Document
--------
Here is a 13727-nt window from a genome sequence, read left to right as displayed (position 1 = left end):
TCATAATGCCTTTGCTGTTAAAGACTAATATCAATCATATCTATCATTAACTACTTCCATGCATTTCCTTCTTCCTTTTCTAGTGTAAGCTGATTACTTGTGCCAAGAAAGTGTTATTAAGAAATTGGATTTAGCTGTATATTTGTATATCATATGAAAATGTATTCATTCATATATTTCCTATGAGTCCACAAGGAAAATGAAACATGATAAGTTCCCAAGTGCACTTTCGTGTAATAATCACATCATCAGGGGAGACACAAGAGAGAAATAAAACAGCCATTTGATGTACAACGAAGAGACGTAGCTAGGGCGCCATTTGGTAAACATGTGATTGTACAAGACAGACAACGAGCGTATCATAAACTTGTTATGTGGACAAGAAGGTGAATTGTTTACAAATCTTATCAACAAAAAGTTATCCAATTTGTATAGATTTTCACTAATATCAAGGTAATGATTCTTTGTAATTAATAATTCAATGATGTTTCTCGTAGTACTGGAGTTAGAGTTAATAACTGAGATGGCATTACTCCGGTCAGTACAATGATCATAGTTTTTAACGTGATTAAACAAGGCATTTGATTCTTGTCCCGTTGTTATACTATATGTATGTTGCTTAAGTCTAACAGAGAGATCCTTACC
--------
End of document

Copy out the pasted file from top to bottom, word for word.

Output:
Here is a 13727-nt window from a genome sequence, read left to right as displayed (position 1 = left end):
TCATAATGCCTTTGCTGTTAAAGACTAATATCAATCATATCTATCATTAACTACTTCCATGCATTTCCTTCTTCCTTTTCTAGTGTAAGCTGATTACTTGTGCCAAGAAAGTGTTATTAAGAAATTGGATTTAGCTGTATATTTGTATATCATATGAAAATGTATTCATTCATATATTTCCTATGAGTCCACAAGGAAAATGAAACATGATAAGTTCCCAAGTGCACTTTCGTGTAATAATCACATCATCAGGGGAGACACAAGAGAGAAATAAAACAGCCATTTGATGTACAACGAAGAGACGTAGCTAGGGCGCCATTTGGTAAACATGTGATTGTACAAGACAGACAACGAGCGTATCATAAACTTGTTATGTGGACAAGAAGGTGAATTGTTTACAAATCTTATCAACAAAAAGTTATCCAATTTGTATAGATTTTCACTAATATCAAGGTAATGATTCTTTGTAATTAATAATTCAATGATGTTTCTCGTAGTACTGGAGTTAGAGTTAATAACTGAGATGGCATTACTCCGGTCAGTACAATGATCATAGTTTTTAACGTGATTAAACAAGGCATTTGATTCTTGTCCCGTTGTTATACTATATGTATGTTGCTTAAGTCTAACAGAGAGATCCTTACC